Eternal is released. BEHOLD.
You must enter Eternal. Click to make it really big.
Go right here and use your money to buy it!
It’s out and I feel zen. I’m all too aware of the downsides to self-publishing: more expense, more work, much more legwork marketing-wise, no establishment validation, no support system behind you, and the uphill battle that is Self-published Stigma. I do it myself, you see—I think of self-published books as less than. Probably because, sadly, most of the time I’ll be right to think that way.
So let’s be positive and enthusiastic and talk about the wonderful upsides! There’s plenty, but I’m most fond of two of them:
1) Complete control means no ultra-lame cover and/or formatting.
Most new authors don’t get a say on how the book they wrote will look. Actually, I just pulled that out of my ass, I don’t know if it’s most. But many don’t. Depends on the contract you sign, I guess. Have you seen some of the putrid turds of a cover that some books get? And not just the dime-a-dozen, fire-kindling-worthy garbage you might find in the bargain bin, but really good stuff as well. Need I cite the old Wheel of Time covers? Some editions of Asimov’s best work? The copy of Dune I got in the mail only a week ago? Hell, even the first editions of Patrick Rothfuss’s Name of the Wind were cringe-inducing. I’m not saying the cover I designed is the be-all end-all of fancy book fronts, but at least I can rest assured it won’t be in any “top ten worst covers of all time” lists. Which one would you choose at the book store?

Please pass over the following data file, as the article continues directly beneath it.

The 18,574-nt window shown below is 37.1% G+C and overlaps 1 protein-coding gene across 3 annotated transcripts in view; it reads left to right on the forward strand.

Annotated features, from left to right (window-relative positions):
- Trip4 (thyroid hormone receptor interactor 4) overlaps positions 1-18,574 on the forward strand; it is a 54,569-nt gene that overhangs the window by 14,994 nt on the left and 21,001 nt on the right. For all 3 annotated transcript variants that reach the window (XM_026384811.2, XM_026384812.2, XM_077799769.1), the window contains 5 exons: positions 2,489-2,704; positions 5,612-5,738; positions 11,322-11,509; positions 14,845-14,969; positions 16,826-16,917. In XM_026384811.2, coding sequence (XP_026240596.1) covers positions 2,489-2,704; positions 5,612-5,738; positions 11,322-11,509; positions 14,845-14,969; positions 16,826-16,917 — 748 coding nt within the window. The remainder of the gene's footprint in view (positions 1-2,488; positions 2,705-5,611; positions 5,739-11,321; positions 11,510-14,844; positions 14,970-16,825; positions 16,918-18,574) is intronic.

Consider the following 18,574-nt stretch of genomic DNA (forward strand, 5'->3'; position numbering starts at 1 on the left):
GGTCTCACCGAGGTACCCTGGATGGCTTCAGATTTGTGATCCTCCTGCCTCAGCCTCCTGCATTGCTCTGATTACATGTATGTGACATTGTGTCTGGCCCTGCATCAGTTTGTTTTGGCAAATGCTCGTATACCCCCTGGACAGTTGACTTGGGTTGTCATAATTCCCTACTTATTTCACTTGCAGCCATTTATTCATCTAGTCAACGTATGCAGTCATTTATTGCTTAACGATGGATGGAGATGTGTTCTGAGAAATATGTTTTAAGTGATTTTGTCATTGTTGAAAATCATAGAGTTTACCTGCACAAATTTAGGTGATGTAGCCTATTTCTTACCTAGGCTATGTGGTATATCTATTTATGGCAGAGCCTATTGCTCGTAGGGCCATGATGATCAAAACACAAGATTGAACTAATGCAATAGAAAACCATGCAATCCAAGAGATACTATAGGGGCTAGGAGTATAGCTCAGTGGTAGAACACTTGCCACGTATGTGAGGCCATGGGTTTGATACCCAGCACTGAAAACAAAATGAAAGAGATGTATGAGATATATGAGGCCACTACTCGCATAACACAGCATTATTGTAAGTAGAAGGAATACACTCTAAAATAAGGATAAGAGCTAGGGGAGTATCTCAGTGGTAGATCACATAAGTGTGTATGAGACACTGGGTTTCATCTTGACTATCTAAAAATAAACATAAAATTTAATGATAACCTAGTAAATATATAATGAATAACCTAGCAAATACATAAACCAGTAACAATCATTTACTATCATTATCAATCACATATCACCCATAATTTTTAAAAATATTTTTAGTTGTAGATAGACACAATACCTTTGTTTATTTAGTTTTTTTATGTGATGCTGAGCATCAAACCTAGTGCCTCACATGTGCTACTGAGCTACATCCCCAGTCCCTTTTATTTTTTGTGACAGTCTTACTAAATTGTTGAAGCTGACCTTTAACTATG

I also get to put in a bunch of cool art and illustrations in the book itself. I’ve always appreciated stuff like that when reading a novel, and I wanted mine to have them as well. There’s no-one to stop me!
2) No release pressure. (THIS IS THE GREATEST PUN OF ALL TIME.)
“My book didn’t sell well when it came out, so it got un-stocked from most stores and no-one even lists it anymore.”
“My publisher let me go. They didn’t care for the sequel because sales in the first year were poor.”
“Nobody will look at me twice because my debut novel was a flop and I made a bunch of people lose money because of it.”
These words will never haunt my sleep. It’s a different game with self-publishing, a slow and steady game. The release date doesn’t really matter. There’s no “grand opening” event. It will be released, and sales will start trickling in (hopefully.) I’ll be marketing and promoting steadily and somewhat quietly, and with luck and the help of friends and family and good word of mouth, it’ll slowly spread. I have no idea how far, but my expectations are realistically low, as the chances of it spreading like the next bird flu pandemic that will kill us all are lottery-worthy. It’ll be more like the recent Ebola outbreak: relatively small, slow to proliferate, but boy will it be virulent and hard to eradicate. Yes, Eternal shall take hold of some people out there and consume them until there is only a feverish husk left, and all who come in contact with them will become irrevocably infected.
Hm. This metaphor kind of ran away from me.
All this positivity is exhausting! I must now retire, it’s just too much. At least my quota for the year is covered; I can go back to being a cynical piece of garbage with nothing good to say about anything. Cheers!
Turds, turds everywhere,